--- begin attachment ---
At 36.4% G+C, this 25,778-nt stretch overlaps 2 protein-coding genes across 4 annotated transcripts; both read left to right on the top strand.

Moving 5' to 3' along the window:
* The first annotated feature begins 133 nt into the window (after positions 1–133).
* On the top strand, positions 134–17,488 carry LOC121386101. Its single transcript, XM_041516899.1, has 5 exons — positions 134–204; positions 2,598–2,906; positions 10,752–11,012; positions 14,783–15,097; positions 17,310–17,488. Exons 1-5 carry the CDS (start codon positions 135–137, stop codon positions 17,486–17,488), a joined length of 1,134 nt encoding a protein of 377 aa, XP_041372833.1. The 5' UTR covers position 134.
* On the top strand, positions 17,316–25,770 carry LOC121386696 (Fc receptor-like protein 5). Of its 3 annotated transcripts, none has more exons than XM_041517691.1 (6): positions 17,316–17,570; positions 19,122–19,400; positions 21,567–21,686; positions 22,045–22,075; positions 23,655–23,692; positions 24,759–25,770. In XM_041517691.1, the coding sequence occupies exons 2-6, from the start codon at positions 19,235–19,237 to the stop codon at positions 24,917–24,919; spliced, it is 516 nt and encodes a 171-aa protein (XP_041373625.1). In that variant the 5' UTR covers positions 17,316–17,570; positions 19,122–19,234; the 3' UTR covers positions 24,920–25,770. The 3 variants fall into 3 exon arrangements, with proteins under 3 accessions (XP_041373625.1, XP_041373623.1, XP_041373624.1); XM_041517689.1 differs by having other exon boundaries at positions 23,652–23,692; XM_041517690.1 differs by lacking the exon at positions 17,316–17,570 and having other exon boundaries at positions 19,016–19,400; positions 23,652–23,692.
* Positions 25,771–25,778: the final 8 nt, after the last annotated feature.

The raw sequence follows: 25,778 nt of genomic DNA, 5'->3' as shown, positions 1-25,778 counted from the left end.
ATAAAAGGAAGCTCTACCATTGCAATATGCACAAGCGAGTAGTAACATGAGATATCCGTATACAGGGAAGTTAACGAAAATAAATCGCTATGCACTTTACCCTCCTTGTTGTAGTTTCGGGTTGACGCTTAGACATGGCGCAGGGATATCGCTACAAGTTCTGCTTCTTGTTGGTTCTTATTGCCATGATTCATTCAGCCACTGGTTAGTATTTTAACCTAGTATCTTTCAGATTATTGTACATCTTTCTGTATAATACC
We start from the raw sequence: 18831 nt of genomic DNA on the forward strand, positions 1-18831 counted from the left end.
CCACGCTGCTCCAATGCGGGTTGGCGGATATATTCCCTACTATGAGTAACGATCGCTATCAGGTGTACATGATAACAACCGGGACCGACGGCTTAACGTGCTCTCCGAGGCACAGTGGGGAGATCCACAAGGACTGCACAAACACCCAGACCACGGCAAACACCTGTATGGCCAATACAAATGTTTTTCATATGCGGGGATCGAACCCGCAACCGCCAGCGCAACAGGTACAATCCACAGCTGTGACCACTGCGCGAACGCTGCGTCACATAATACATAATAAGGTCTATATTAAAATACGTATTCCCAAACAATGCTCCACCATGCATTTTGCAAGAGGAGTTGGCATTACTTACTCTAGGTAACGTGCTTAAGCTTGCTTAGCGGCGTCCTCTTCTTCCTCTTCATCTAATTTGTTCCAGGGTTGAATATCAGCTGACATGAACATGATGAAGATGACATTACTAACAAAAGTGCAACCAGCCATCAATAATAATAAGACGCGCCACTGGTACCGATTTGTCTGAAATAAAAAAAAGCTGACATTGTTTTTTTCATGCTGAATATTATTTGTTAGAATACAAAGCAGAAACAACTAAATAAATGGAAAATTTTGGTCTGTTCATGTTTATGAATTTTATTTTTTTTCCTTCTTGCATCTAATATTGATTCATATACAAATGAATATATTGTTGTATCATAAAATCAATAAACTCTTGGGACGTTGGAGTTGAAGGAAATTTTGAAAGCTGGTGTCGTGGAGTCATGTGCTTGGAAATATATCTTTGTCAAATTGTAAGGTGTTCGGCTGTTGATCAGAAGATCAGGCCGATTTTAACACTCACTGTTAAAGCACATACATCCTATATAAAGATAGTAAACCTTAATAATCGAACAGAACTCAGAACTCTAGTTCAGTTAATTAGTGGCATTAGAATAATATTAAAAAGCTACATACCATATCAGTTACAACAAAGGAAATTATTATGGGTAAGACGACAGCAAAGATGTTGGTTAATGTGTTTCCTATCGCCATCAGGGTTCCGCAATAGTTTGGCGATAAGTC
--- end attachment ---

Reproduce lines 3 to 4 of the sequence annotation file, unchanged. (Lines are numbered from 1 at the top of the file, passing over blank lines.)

* The first annotated feature begins 133 nt into the window (after positions 1–133).
* On the top strand, positions 134–17,488 carry LOC121386101. Its single transcript, XM_041516899.1, has 5 exons — positions 134–204; positions 2,598–2,906; positions 10,752–11,012; positions 14,783–15,097; positions 17,310–17,488. Exons 1-5 carry the CDS (start codon positions 135–137, stop codon positions 17,486–17,488), a joined length of 1,134 nt encoding a protein of 377 aa, XP_041372833.1. The 5' UTR covers position 134.